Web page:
Rice University’s Student Newspaper — Since 1916

Monday, February 17, 2020 — Houston, TX 74°

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Pub reopens with new security measures

(02/05/20 6:21am)

To prepare for its reopening this past Monday, Willy’s Pub implemented a camera and ID scanner system at the bar’s entrance. Pub was closed for the first few weeks of the semester following Texas Alcoholic Beverage Commission violations in December at the “Last Pub of the Decade” event, according to Frank Rodriguez, board president of Valhalla & Willy’s Permits, which oversees the licenses of Pub and Valhalla. 


Toxic Tour brings students to polluted sites

(01/29/20 5:06am)

On a "Toxic Tour" of Houston, led by the Houston Air Alliance, 15 students visited gas-flares, a polluted section of the Buffalo Bayou and a neighborhood encircled by refineries. The event was hosted by the Green Dorm Initiative and wound through the Second Ward, crossed Galena Park, touched the Buffalo Bayou, circled back toward the Fifth Ward and ended at Manchester.  


Owl House Properties draws controversy over new building

(01/22/20 5:55am)

Owl House Properties, a local property management company, plans to combine, or replat, lots 1933 and 1937 Dryden Road, in May 2020 into a one-lot, a four-story apartment complex, according to company president Ben Bahorich (Will Rice ’10), drawing backlash from some Southgate residents. The property management company, which owns several properties that are primarily occupied by Rice students, has twice been criticized by students in Thresher coverage in the past year for poor living conditions, unfair leases and delayed renovations. 


Rice admits 19 percent of Early Decision applicants to the class of 2024

(01/15/20 5:46am)

Rice welcomed 385 students into the class of 2024 through the university’s binding early decision program, according to Vice President for Enrollment Yvonne Romero da Silva, as well as 55 students through QuestBridge National College Match. This year, Rice accepted around 18.9 percent of the 2,042 applicants on Dec. 12, according to Romero da Silva, a higher percentage of students admitted than last year. 




Pell Grant recipient graduation rates lag behind university average

(11/13/19 5:32am)

Graduation rates for Pell Grant students at Rice have trailed the university average for the past three years, according to the 2019 common data set released in May by the Office of Institutional Research. The finding highlights issues in social mobility and underscores the university’s No. 204 placement in the U.S. News and World Report’s Top Performers on Social Mobility.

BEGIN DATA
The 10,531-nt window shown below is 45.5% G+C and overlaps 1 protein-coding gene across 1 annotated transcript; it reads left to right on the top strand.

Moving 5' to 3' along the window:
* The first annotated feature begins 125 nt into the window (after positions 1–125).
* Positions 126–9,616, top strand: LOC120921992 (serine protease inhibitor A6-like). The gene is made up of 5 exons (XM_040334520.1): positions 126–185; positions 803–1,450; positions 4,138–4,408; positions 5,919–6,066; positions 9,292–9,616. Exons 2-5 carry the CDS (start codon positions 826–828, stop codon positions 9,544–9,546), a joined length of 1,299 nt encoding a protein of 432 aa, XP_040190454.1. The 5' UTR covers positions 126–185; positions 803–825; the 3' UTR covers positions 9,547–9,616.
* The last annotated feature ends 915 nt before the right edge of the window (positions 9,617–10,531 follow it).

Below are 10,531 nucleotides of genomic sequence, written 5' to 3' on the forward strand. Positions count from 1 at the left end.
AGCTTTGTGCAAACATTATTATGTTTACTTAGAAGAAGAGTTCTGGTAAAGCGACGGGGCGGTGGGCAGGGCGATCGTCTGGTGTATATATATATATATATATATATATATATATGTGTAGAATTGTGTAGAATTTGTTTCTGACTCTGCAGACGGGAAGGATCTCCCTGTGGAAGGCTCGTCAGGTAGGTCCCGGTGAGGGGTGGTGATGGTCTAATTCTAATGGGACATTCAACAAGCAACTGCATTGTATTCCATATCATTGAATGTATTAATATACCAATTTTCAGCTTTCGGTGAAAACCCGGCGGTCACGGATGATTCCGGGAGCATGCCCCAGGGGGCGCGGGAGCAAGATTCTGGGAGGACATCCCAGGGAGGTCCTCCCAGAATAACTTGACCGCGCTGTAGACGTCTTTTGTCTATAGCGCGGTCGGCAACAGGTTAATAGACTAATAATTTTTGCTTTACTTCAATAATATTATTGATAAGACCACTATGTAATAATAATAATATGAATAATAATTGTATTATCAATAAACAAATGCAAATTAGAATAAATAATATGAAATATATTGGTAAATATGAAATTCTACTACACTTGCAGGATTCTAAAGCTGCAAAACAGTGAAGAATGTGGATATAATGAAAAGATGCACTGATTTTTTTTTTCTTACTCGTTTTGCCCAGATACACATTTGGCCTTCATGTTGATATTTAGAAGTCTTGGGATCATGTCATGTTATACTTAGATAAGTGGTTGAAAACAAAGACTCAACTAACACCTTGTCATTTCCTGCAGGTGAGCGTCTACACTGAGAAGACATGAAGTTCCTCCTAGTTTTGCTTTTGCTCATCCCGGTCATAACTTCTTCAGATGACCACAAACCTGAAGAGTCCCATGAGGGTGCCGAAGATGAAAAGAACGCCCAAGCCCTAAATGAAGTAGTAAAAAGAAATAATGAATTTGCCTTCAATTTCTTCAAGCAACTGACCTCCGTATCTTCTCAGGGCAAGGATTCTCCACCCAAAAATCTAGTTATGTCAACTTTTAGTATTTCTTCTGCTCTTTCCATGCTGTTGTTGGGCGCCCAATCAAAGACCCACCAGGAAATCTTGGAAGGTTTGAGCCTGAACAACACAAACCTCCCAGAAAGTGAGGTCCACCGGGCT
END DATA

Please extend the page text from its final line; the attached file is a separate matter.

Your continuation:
Civic Duty Rice holds Houston Youth Voters Conference

(10/09/19 3:22am)

The Houston Youth Voters Conference was held at the University of Houston-Downtown by Civic Duty Rice last Friday, drawing over 100 attendees two weeks after the original date was altered by Tropical Depression Imelda. According to Meredith McCain, president and founder of Civic Duty Rice, the event was the culmination of a six-month process of reaching out to several speakers, planning four policy breakout sessions and building a coalition of local colleges including the University of Houston, UHD, University of Houston-Clearlake and Texas Southern University.



Hanszen College Hosts First Fall Public Party in Four Years amid Copyright Concerns

(09/25/19 2:48am)

Hanszen College hosted “Lights Out: Don’t Sleep on Hanszen,” described as a “pajama party you don’t want to miss” on Facebook with music from “three of the best DJs on campus.”  As Hanszen’s first fall public party in the last four years, “Lights Out” was meant to change up the Hanszen party scene, according to Jeremiah Murrell, a Hanszen social chair and senior. 


Houston GREEN Film Series Brings Biodiesel Awareness to Rice

(09/25/19 2:19am)

The Houston GREEN Film Series hosted a screening and a panel discussion of “Hot Grease” at the Rice Media Center last Wednesday. The documentary draws attention to biodiesel, a renewable source of energy that can be made from soybean oil and recycled cooking oil, that turns leftover grease from deep fryers into fuel that can power 18-wheeler trucks.